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The Sistine Chapel

The Sistine Chapel, known as “the Chapel of the Nativity” was commissioned by Pope Sixtus between 1585 and 1587. Domenico Fontana, trusted architect of the Pope, built the largest chapel in Rome at that time, based on a Greek Cross floor plan with two subsidiary chapels. With a tambour interspersed with eight large windows, it encompasses the Oratory of the Nativity on the lower floor, which can be reached via a double staircase. Originally located on the Basilica’s right nave, the oratory, whose nucleus dates back to the early Middle Ages, is a likeness of the Grotto of the Nativity in Bethlehem. The Tabernacle by Ludovico del Duca in gilded bronze is a key theological element of the entire Sistine Chapel. With its porticos and columns wrapped by grape vines, it evokes the Temple of Solomon and expresses, above all, the literal meaning of the name of the city in which Jesus was born: “Bethlehem”, the house of bread.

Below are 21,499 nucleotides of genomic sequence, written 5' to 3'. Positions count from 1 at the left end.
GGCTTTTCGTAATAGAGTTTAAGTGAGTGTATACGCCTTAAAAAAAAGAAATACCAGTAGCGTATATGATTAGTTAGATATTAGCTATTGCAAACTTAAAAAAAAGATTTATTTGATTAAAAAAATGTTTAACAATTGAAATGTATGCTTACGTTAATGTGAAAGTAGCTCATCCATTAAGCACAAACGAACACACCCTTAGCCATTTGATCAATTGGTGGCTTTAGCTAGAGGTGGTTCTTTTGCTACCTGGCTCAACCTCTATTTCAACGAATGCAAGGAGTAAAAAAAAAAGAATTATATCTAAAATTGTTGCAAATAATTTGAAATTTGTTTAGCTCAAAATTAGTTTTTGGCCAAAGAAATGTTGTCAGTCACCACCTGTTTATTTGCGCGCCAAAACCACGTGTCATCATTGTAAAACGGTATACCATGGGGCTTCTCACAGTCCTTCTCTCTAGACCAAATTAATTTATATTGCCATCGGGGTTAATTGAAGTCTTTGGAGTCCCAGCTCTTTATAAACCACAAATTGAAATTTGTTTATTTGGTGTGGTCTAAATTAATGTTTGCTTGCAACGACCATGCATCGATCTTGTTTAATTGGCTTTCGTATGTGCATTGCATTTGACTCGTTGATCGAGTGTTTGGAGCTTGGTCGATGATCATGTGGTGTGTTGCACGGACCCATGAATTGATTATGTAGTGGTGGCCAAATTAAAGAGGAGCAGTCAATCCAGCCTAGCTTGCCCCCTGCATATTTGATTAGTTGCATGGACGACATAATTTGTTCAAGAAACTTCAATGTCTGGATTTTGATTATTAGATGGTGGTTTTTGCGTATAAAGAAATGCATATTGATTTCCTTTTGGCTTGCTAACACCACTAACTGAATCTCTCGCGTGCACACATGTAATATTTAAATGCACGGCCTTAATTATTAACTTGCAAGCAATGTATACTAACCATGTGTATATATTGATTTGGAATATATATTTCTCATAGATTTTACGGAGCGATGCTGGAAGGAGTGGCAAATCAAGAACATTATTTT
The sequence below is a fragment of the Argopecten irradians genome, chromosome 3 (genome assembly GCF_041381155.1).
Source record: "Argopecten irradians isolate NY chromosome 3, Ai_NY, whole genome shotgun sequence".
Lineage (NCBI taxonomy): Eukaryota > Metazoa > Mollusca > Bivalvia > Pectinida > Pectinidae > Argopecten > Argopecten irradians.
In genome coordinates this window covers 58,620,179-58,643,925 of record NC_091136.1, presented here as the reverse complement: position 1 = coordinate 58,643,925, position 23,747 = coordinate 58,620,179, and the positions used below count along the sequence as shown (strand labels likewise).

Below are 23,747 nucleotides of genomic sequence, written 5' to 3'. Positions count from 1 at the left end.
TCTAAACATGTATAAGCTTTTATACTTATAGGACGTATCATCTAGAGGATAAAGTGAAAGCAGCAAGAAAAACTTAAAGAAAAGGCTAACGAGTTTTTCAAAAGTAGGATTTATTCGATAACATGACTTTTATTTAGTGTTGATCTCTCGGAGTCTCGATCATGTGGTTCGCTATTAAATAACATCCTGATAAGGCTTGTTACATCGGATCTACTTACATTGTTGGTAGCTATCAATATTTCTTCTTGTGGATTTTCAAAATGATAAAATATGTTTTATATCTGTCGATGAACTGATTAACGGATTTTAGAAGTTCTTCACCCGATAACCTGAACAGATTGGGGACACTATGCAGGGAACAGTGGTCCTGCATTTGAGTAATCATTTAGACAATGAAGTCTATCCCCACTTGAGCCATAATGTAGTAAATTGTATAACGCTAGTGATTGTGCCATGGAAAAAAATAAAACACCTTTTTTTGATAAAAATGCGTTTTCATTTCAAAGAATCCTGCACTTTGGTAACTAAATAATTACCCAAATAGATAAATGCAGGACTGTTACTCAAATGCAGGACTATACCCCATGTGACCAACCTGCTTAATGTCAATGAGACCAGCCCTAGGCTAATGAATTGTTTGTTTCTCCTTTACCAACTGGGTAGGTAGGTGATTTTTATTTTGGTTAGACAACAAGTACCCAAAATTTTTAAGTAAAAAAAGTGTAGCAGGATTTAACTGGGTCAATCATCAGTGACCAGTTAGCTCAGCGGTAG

The frescoes and works in stucco were entrusted to a team of many artists under the direction of Cesare Nebbia and Giovanni Guerra. Their work depicts the story of Jesus’ childhood.

On the sides are funeral monuments for Pope Sixtus V and Saint Pius V.